Dusky Meadow Brown (Hyponephele lycaon)
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2016 photographs highlighted in green. Click on any photograph to go to an enlarged picture, or simply scroll down the page.
Lycaon is smaller and with slightly different markings to the ubiquitous Meadow Brown (Maniola jurtina). One key to differentiating between them is the unh "roughness" - lycaon is quite speckled (H&R uses the descriptive but slightly archaic term "irrorated") and jurtina is quite smooth. It is very hard to differentiate between lycaon, which I find quite commonly at altitude from August onward, and the much scarcer Oriental Meadow Brown (H. lupina), and I have addressed this in detail on the lupina page, albeit raising more questions than answers. It is best to have a clear view of the upperside, but I have never found lycaon to settle with wings open, even briefly.
I believe all of these on this page are lycaon, with varying degrees of confidence. The unh varies quite greatly, and the contrast across the post-discal band is more pronounced in the female as in 04_54-27, but less so in 3914 (which is clearly female because of the two unf ocelli (the male does not have the lower ocellus), and virtually non-existent in 3651 which I saw clearly and the two ocelli confirmed it to be female.
Lycaon seems to me to be a butterfly of higher altitudes, unlike jurtina and to some extent lupina. I have never found lycaon at less than 1000m, and mostly at altitudes considerably higher, up to 2000m.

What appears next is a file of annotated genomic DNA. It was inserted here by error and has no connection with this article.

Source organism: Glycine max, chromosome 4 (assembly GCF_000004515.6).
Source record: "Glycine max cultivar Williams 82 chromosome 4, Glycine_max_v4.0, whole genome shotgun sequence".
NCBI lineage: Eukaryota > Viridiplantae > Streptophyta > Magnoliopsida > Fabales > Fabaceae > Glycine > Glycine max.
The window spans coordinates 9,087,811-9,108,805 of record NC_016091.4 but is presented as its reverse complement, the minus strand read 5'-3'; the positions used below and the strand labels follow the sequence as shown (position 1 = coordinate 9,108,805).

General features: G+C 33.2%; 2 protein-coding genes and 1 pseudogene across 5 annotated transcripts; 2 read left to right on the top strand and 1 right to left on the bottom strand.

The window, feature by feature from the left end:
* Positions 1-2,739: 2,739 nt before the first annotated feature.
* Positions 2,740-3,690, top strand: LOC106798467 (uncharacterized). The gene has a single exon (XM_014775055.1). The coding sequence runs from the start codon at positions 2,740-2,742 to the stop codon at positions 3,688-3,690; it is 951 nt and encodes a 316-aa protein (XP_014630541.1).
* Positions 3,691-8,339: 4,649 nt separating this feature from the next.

a male, quite dark but with strong orange colouring on the unf.
|26093||M||a very typical male lycaon. It has some degree of submarginal shading.||1400|
|26554||M||a male, with a distinctly greyish colouring, and rather brownish submarginal shading.||1400|
|35897||M||a male, a good example of lycaon with a strong discal line.||1000|
two ocelli are clearly visible (confirming female), the lower with no white centre, discal line very faint, both of the latter features suggest lupina, but again the outer edge of the hindwing is too rounded, and the relatively light scalloping point clearly to lycaon. The large unf s6 ocellus is also a strong indicator of lycaon. Regarding the lower unf ocellus, the books show this as small and blind (i.e. with no white centre or "pupil") for female lupina, but larger and with a white centre for female lycaon. The ocelli of all species seem to vary quite substantially, so the ocelli can only be used as a definitive identifier where it is known to be so. The altitude is way above the range for lupina, removing any residual doubt.
the absence of unh markings, especially a discal line, and the square hindwing corner at the anal angle suggest lupina, but the outer edge of the hindwing is perhaps too rounded. It was seen at a location where no lupina records exist within about 30km. However, if 3651 is lycaon, and the evidence strongly indicates this, then lycaon does not have to have a discal line.
|38358||M||the rough texture and heavy but indistinct discal line point very strongly toward lycaon.||1220|
a female, quite distinctively marked.
|26374||F||a female, typical lycaon with grey colouring, rough texture and a clear discal line.||1000|